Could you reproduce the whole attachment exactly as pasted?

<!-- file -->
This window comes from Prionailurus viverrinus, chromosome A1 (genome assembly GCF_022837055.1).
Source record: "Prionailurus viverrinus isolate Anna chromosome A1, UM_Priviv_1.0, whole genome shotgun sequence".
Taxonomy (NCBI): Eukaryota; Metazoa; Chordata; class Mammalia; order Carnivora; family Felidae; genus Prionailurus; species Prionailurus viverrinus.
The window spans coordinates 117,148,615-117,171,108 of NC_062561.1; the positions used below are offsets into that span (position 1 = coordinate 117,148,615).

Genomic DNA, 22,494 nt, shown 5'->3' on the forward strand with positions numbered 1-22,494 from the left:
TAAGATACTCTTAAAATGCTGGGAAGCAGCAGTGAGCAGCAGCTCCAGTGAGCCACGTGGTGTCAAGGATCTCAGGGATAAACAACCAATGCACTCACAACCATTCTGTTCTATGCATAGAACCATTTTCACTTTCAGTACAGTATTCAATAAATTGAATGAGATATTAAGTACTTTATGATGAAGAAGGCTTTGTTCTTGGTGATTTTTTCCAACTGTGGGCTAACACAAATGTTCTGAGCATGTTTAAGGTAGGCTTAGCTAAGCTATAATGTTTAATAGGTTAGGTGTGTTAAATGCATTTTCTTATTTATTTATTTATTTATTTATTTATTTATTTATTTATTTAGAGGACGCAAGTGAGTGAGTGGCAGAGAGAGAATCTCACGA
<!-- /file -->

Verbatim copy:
This window comes from Prionailurus viverrinus, chromosome A1 (genome assembly GCF_022837055.1).
Source record: "Prionailurus viverrinus isolate Anna chromosome A1, UM_Priviv_1.0, whole genome shotgun sequence".
Taxonomy (NCBI): Eukaryota; Metazoa; Chordata; class Mammalia; order Carnivora; family Felidae; genus Prionailurus; species Prionailurus viverrinus.
The window spans coordinates 117,148,615-117,171,108 of NC_062561.1; the positions used below are offsets into that span (position 1 = coordinate 117,148,615).

Genomic DNA, 22,494 nt, shown 5'->3' on the forward strand with positions numbered 1-22,494 from the left:
TAAGATACTCTTAAAATGCTGGGAAGCAGCAGTGAGCAGCAGCTCCAGTGAGCCACGTGGTGTCAAGGATCTCAGGGATAAACAACCAATGCACTCACAACCATTCTGTTCTATGCATAGAACCATTTTCACTTTCAGTACAGTATTCAATAAATTGAATGAGATATTAAGTACTTTATGATGAAGAAGGCTTTGTTCTTGGTGATTTTTTCCAACTGTGGGCTAACACAAATGTTCTGAGCATGTTTAAGGTAGGCTTAGCTAAGCTATAATGTTTAATAGGTTAGGTGTGTTAAATGCATTTTCTTATTTATTTATTTATTTATTTATTTATTTATTTATTTATTTAGAGGACGCAAGTGAGTGAGTGGCAGAGAGAGAATCTCACGA